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Industry Lobbying to Weaken B.C.’s Clean Fuel Rules, Despite Soaring Profits

One of British Columbia’s most effective climate regulations is at risk.

Even though fuel providers make more profit off drivers in B.C. than anywhere else in Canada, industry is requesting the province review low-carbon fuel standards, which require vehicle fuels to become cleaner.

As energy experts recently wrote in an op-ed for the Vancouver Sun, B.C.’s policy has been effective at cutting greenhouse gas (GHG) emissions from vehicles without people even noticing a change in their lifestyle.

Most British Columbians don’t even realize their fuel is becoming cleaner. By all accounts, the clean fuel rules have been a quiet success story.

And yet, those rules have come under threat.

Fuel providers in B.C. are asking the provincial government to review its ‘renewable and low-carbon fuel regulations.’

According to John Axsen, professor of sustainable energy at Simon Fraser University, some fuel providers “want the B.C. government to weaken [the policy].”

But fully one-quarter of B.C.’s recent success at reducing climate pollution is due to ramping up the use of low-carbon fuels.

In fact, each year low carbon fuels have kept roughly 900 kilotonnes of carbon emissions from entering the atmosphere. This has reduced the province’s GHG impact by the equivalent of 190,499 passenger vehicles or all passenger vehicles in the city of Vancouver.

Yet, certain fuel providers claim the rules are uneconomic and are requesting the provincial government review the low-carbon policy.

B.C. pays more for fuel than anywhere else in Canada

Critics have been quick to point out the oil and gas industry is especially profitable in British Columbia:

As the chart above demonstrates, the petroleum industry makes more profit from Vancouver drivers than drivers in any other city in Canada — almost double the national average.

B.C. consumers would have saved $905 million since 2010 if oil companies in B.C. had made the Canadian average profit (for both refining and selling gasoline and diesel) according to data gathered from Statistics Canada.

Despite gaining nearly a billion dollars since 2010 in “extra” profit in B.C., industry is still lobbying against B.C.’s clean fuel rules.

According to Matt Horne, B.C. associate regional director with the Pembina Institute, a clean energy consulting and advocacy group, the province held a workshop with industry representatives around one year ago to discuss the fuel regulations.

“There were lots of concerns expressed that companies weren’t able to comply with the policy,” he said.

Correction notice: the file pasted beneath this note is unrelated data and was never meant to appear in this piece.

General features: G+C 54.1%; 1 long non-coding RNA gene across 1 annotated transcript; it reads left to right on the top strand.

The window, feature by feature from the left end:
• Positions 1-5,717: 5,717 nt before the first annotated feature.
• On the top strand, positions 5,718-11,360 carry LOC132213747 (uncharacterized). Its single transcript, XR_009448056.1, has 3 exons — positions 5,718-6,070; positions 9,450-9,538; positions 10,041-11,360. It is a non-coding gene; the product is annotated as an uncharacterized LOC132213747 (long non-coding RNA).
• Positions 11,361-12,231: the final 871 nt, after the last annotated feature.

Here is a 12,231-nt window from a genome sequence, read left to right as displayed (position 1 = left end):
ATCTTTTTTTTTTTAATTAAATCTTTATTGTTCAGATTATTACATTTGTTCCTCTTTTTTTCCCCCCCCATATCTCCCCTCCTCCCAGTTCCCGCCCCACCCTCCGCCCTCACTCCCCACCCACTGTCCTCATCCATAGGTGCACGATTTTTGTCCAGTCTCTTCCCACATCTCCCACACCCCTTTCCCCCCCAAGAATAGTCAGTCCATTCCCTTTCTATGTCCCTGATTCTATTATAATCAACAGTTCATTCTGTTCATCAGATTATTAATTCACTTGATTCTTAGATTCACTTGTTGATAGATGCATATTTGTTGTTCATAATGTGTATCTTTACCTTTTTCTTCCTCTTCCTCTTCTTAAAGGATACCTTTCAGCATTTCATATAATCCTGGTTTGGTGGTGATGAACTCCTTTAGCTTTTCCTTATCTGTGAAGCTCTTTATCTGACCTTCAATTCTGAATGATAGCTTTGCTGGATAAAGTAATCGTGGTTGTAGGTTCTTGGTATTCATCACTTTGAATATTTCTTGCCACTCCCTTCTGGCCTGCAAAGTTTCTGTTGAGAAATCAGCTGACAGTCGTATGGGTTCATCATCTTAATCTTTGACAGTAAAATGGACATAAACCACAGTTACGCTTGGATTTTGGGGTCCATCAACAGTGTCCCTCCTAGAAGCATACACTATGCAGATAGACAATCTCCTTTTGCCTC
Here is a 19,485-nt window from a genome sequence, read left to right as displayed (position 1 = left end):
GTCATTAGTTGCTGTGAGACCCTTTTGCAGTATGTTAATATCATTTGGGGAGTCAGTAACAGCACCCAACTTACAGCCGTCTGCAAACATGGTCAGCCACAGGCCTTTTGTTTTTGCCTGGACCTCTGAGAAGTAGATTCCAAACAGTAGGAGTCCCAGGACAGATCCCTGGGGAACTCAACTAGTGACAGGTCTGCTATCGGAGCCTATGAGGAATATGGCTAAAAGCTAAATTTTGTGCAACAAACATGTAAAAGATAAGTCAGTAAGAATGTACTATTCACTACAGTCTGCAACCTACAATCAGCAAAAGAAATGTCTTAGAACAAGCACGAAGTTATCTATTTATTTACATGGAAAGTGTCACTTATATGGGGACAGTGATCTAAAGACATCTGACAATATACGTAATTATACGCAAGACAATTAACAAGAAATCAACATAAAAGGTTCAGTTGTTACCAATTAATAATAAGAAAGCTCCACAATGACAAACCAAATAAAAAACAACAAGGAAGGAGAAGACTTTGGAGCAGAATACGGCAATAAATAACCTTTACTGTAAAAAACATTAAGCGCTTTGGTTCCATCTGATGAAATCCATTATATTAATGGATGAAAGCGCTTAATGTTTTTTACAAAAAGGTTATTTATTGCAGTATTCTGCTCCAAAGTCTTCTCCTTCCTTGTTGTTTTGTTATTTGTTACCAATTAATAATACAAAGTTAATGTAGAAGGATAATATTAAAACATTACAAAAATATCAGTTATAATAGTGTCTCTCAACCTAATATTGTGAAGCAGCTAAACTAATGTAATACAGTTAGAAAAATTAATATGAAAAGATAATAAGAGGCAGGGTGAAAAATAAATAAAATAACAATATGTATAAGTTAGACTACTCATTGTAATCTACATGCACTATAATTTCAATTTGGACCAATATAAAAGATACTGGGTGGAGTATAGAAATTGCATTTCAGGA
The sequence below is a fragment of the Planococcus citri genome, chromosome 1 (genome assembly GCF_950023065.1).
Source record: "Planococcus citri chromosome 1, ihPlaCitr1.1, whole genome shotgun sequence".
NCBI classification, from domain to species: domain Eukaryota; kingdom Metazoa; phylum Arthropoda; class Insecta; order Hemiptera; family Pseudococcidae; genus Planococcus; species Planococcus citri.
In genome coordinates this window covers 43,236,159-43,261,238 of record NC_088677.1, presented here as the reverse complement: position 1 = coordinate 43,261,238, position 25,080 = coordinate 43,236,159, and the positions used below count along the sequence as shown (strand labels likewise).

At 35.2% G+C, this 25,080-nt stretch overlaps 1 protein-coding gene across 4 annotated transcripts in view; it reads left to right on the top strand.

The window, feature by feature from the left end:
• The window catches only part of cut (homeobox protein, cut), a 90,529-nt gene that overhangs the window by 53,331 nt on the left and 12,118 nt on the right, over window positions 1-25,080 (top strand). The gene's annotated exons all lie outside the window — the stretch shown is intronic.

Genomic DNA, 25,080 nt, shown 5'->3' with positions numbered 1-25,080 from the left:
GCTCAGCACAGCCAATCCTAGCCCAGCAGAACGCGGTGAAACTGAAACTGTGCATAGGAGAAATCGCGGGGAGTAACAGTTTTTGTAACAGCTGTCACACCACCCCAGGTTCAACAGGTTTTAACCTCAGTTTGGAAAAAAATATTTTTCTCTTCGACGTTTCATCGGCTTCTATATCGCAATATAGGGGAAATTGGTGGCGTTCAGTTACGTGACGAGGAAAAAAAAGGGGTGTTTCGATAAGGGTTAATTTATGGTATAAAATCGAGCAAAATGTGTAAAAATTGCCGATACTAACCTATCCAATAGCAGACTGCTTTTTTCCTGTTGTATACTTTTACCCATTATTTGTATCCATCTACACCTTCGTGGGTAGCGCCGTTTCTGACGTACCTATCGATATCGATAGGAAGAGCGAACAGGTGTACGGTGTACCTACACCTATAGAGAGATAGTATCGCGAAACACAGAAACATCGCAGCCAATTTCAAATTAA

“To the extent I’ve looked at it, the concern as I understand it is that it’s not economic to comply with the policy.”

Horne says representatives with the province and with low-carbon fuel providers have argued the policy is in fact economic and works well as it’s intended: as a long-term strategy.

“This policy gives B.C. the ability to plan going forward. It’s a long-term policy, it has a ten-year time stamp and it has a lot of flexibility,” Horne said.

“There are lots of ways to comply with the policy as long as companies get their carbon down.”

He added B.C. has committed to the Pacific Coast Action Plan on Climate and Energy.

“The province made a pretty clear commitment to Washington, Oregon and California that it’s going to stay committed to its low-carbon commitment and I think it will stick to that.”

“I think Washington, Oregon and California are expecting the same,” he said.

Industry pushback

According to B.C.’s Ministry of Energy and Mines spokesperson David Haslam, “petroleum suppliers have expressed concerns regarding their ability to comply with existing standards given options currently available.”

Haslam told DeSmog Canada the review is intended to “identify how to best enable and support compliance.”

”This past spring, the province conducted a thorough consultation process to review the ability of fuel suppliers to comply with existing standards,” Haslam said, “given the options currently available for generating low-carbon fuel credits.”

He said the province will release a report and recommendations based on consultation “shortly.”

Industry can’t afford clean fuels?

The oil and gas industry in B.C. is suggesting it cannot afford low-carbon fuel rules or that such rules are unrealistic, following a pattern of pushback already seen in both Oregon and California.

In fact both the American Petroleum Institute (API) and the American Fuel and Petrochemical Manufacturers (AFPM) launched legal challenges against the U.S. Renewable Fuel Standard in 2012, calling renewables “phantom fuels.”

The API even sued the U.S. Environmental Protection Agency over a minimum renewable fuel requirement in the U.S. transportation fuel supply.

Canadian oil industry groups have also pushed back against mandatory low-carbon and renewable fuel requirements. In 2011, the Canadian Petroleum Products Institute (CPPI) criticized the federal government’s biodiesel requirements as ‘unfeasible.’